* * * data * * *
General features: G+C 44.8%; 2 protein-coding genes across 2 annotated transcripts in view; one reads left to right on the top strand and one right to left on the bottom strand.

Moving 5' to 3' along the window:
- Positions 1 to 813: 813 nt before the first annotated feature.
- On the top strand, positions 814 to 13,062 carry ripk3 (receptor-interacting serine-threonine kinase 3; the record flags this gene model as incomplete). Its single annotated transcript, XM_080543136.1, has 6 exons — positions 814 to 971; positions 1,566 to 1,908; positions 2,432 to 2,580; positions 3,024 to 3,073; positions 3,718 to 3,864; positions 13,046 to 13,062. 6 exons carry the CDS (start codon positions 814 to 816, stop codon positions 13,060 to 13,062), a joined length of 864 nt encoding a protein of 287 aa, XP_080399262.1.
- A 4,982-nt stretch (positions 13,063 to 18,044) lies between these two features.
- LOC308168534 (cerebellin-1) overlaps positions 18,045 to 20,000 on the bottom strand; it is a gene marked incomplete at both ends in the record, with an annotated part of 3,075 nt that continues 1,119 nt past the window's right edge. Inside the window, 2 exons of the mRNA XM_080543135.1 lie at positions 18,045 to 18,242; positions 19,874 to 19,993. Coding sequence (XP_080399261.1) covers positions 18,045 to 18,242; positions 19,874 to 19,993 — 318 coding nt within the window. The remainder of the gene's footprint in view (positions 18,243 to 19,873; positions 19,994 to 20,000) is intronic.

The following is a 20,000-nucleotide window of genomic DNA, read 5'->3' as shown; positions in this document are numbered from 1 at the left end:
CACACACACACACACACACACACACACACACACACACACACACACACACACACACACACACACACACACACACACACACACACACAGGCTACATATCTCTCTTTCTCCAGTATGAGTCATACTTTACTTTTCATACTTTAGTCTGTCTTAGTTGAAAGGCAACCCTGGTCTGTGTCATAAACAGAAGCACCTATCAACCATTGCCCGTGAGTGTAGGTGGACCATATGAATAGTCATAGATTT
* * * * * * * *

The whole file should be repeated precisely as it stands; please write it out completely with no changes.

General features: G+C 44.8%; 2 protein-coding genes across 2 annotated transcripts in view; one reads left to right on the top strand and one right to left on the bottom strand.

Moving 5' to 3' along the window:
- Positions 1 to 813: 813 nt before the first annotated feature.
- On the top strand, positions 814 to 13,062 carry ripk3 (receptor-interacting serine-threonine kinase 3; the record flags this gene model as incomplete). Its single annotated transcript, XM_080543136.1, has 6 exons — positions 814 to 971; positions 1,566 to 1,908; positions 2,432 to 2,580; positions 3,024 to 3,073; positions 3,718 to 3,864; positions 13,046 to 13,062. 6 exons carry the CDS (start codon positions 814 to 816, stop codon positions 13,060 to 13,062), a joined length of 864 nt encoding a protein of 287 aa, XP_080399262.1.
- A 4,982-nt stretch (positions 13,063 to 18,044) lies between these two features.
- LOC308168534 (cerebellin-1) overlaps positions 18,045 to 20,000 on the bottom strand; it is a gene marked incomplete at both ends in the record, with an annotated part of 3,075 nt that continues 1,119 nt past the window's right edge. Inside the window, 2 exons of the mRNA XM_080543135.1 lie at positions 18,045 to 18,242; positions 19,874 to 19,993. Coding sequence (XP_080399261.1) covers positions 18,045 to 18,242; positions 19,874 to 19,993 — 318 coding nt within the window. The remainder of the gene's footprint in view (positions 18,243 to 19,873; positions 19,994 to 20,000) is intronic.

The following is a 20,000-nucleotide window of genomic DNA, read 5'->3' as shown; positions in this document are numbered from 1 at the left end:
CACACACACACACACACACACACACACACACACACACACACACACACACACACACACACACACACACACACACACACACACACACAGGCTACATATCTCTCTTTCTCCAGTATGAGTCATACTTTACTTTTCATACTTTAGTCTGTCTTAGTTGAAAGGCAACCCTGGTCTGTGTCATAAACAGAAGCACCTATCAACCATTGCCCGTGAGTGTAGGTGGACCATATGAATAGTCATAGATTT